For more information: https://www.facebook.com/mountalexanderecohousinggp/
Photo: Australian Tiny House Association. Information: Mt Alexander Eco-Housing group
32. Food for Thought
32.1 Anitra Nelson interviewed on the Post capitalism podcast- capitalism, COVID-19, and degrowth economics
32.2 The Kingdom of Fungi with Alison Pouliot- a video highlighting the role fungi plays in Central Victorian ecosystems
32.3 Profile of Helena Norberg-Hodge,
Helena is founder of Local Futures and this article is published in the New York Times.The piece provides a glimpse of the world through Helena’s eyes, opening the window onto a radically different future. In light of the coronavirus crisis, more and more people are thirsting for the connection – with Nature and with others – that is at the heart of this vision. As Helena points out, community and local economies “just make sense”.
32.4 The role of gardening during the pandemic
In Sustain’s national Pandemic Gardening Survey, 19% of respondents said they couldn’t have made it through this challenging time without their garden–they considered it liberating, essential, and life-saving. In this podcast, Sustain’s Dr. Nick Rose sits down with permaculture champion Morag Gamble to discuss the crucial role of gardening during the pandemic.
32.5 Dr. Charles Massy and Regenerative Farming
In a recent episode of ABC’s Australian Story, Dr. Charles Massy continues to advocate for regenerative agriculture, which he calls “one of the great stories of hope.”
32. 5 Climate Activist Trevor Scott on the gas-led recovery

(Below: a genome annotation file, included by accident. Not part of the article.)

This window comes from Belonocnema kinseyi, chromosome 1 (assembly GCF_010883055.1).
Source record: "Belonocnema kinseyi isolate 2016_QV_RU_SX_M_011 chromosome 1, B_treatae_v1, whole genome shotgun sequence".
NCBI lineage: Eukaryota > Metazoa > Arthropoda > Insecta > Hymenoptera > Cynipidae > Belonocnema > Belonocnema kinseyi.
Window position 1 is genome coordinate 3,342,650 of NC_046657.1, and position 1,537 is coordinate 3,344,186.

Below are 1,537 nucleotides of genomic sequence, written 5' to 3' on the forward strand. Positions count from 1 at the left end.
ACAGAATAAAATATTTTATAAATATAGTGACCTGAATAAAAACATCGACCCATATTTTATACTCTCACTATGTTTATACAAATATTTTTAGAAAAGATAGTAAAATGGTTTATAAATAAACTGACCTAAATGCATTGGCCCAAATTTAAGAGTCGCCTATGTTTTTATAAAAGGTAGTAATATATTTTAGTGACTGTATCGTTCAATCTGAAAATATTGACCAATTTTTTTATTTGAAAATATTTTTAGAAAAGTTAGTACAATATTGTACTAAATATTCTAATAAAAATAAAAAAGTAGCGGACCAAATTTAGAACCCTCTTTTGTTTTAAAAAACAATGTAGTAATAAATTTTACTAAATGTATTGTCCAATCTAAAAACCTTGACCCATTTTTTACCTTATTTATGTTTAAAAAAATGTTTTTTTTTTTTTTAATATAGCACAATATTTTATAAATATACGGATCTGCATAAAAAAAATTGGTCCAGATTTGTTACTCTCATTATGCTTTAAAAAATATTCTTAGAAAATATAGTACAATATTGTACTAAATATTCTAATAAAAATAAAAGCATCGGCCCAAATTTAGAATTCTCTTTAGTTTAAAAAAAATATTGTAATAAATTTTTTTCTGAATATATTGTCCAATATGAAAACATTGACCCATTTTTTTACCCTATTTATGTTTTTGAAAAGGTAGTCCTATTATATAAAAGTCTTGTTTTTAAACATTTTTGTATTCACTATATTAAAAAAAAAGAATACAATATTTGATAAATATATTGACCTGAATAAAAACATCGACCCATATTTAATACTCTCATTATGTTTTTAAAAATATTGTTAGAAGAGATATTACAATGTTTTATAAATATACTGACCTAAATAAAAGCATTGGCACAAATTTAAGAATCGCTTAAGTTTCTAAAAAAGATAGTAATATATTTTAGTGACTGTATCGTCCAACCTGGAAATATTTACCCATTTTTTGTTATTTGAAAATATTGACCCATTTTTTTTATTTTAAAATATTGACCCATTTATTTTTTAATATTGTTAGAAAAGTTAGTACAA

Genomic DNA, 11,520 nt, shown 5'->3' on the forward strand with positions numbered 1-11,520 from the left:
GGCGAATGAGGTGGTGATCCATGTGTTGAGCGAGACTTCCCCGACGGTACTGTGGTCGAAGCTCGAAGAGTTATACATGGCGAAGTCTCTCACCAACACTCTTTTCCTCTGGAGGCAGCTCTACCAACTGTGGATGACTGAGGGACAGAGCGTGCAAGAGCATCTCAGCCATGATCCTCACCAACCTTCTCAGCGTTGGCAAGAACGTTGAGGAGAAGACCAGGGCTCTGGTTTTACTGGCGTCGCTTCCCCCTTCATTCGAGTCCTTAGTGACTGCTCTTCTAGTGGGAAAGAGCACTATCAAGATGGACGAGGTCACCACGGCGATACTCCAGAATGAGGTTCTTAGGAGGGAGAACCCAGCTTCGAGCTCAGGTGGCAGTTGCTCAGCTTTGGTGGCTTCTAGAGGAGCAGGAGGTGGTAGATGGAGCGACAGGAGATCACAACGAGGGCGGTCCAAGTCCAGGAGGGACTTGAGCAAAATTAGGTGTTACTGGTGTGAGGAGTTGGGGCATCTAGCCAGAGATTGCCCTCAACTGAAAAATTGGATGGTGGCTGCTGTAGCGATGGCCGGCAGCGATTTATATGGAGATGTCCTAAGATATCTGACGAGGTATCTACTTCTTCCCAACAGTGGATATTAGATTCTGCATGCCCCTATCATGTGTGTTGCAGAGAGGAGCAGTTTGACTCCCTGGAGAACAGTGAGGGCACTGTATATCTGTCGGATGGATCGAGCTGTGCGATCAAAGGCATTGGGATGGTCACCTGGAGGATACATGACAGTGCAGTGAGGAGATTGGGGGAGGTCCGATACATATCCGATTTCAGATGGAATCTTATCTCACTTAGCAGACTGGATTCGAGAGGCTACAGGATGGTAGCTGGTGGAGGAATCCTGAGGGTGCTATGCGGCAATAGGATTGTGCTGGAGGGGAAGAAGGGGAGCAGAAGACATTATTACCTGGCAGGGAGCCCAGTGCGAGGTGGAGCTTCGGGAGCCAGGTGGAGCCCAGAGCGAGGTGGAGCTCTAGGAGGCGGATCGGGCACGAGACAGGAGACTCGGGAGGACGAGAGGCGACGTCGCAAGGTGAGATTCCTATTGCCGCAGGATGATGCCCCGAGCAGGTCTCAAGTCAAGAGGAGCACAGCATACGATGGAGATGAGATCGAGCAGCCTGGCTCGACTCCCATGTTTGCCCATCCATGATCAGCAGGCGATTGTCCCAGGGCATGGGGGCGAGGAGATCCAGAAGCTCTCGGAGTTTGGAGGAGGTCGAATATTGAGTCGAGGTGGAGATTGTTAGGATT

GAS-LED RECOVERY IS NEITHER RESPONSIBLE NOR SAFE: In spite of the science that says that fossil fuels must stay in the ground, Scott Morrison and his government insist we must have a “gas-led recovery”. Labor supports this “subject to environmental approvals to ensure communities are addressed”. The problem is “fracking”, the preferred method of gas extraction, is destructive and damaging, and it seems that neither party has done their homework on this. Fracking involves drilling deep beneath the earth’s crust into bedrock, before pumping a mixture of chemicals at high pressure into the bed, releasing the gas. It is neither responsible nor safe. The gas is normally beneath the water table and the process, deep underground, cannot be controlled. Gas and chemicals escape into the groundwater, which is poisoned, eventually polluting the streams and lakes in the area. If fracking is on agricultural land, the installation of the drill and thousands of metres of pipes, makes the land unusable, not to mention that farmers and their families have to put up with loud noise and bright lights throughout the night. Those who agree to fracking on their properties, find that their livestock become sick and die, their soil is contaminated and they are being poisoned by the drinking water. The farmer and his family have no choice other than to leave, forced off the land that was their livelihood. If the land is a national park, the forest is destroyed and the wildlife is threatened.